One More Damn Thing That Needs Fixing: The Storm Tracking Edition

Well, this little story about the ongoing decay of U.S. infrastructure is discouraging (boldface mine):

Computing power gives Europeans a commanding advantage when it comes to weather forecasting and storm tracking, but the new head of the National Weather Service hopes to see the United States regain its leadership in that crucial field…

The advantages of the supercomputer facility the European Center operates from its base in Reading, England, were clearly apparent during ‘Superstorm’ Sandy last year, when many U.S. forecasters hedged their bets about the storm’s devastating turn toward New York and New Jersey.

The high-resolution European computer model consistently forecast Sandy’s turn to the left and its impact along the densely populated Northeast U.S. coastline, days before other models.

“With the lower-resolution model that we run, the storm turned off to the right,” Uccellini said. “We didn’t capture that turn to the left until about three or four days prior to landfall … the European model was the first one to consistently point to that solution,” he added.

He said there were several reasons the European system was more accurate, but virtually all of them were linked to the National Weather Service’s overburdened and outmoded computer system it is due to start upgrading in August.

“We have a smaller computer than the European Center with a more extensive mission,” Uccellini said.

This is not some abstract thing on which ignoramuses can demagogue–storm prediction, as the last year has hammered home (pun intended), is vital. This is not a hard problem to fix–buy NOAA some more hardware (some upgrades are scheduled).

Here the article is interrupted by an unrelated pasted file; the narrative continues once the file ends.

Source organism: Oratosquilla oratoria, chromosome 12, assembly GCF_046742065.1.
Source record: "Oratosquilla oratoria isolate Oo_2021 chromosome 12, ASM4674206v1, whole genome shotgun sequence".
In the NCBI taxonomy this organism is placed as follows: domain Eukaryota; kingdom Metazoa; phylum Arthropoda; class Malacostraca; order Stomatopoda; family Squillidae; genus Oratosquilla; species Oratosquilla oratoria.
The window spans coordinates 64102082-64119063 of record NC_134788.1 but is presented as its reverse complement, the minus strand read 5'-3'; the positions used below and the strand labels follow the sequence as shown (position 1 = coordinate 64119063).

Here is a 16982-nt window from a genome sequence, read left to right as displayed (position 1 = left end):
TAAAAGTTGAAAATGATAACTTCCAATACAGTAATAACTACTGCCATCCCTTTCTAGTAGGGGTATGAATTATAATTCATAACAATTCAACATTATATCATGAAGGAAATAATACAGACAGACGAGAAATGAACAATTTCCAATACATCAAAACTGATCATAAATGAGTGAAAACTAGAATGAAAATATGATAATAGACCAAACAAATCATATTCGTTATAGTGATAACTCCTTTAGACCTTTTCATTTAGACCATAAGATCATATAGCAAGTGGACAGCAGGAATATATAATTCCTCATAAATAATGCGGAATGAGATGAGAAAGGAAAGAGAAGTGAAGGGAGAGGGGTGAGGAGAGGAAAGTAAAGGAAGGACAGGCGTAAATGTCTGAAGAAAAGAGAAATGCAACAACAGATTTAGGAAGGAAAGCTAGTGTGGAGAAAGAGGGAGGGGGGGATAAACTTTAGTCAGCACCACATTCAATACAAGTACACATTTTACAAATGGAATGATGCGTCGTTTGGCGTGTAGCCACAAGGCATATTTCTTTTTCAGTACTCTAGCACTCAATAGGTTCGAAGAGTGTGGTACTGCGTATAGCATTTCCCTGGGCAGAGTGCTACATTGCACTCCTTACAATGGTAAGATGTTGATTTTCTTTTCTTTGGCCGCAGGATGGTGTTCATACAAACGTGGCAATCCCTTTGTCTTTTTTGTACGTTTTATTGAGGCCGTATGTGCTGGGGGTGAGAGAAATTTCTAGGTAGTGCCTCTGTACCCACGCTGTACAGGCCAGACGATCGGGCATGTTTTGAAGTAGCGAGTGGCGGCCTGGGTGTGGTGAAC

There are problems in life that can’t be solved by throwing buckets of money at them, but this is not one of those problems.

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1 Response to One More Damn Thing That Needs Fixing: The Storm Tracking Edition

  1. Joe Shelby says:

    The European system did better at predicting a “not” storm as well. From Capital Weather Gang, “The European model, which is the most accurate (in general — not always; performance can vary from storm to storm), suggested that while temperatures at high altitudes were cold enough for snow, near the ground the flakes could melt. Not only that, it simulated about half the amount of precipitation as other models.”

    That’s exactly what happened once you got below 700 feet (so the western VA mountains and valleys got a heavy load, but even 7 miles to the east, we got nothing accumulating at all in eastern Loudoun). It underestimated the snowfall in the valleys, but nailed it on the I-95 corridor.

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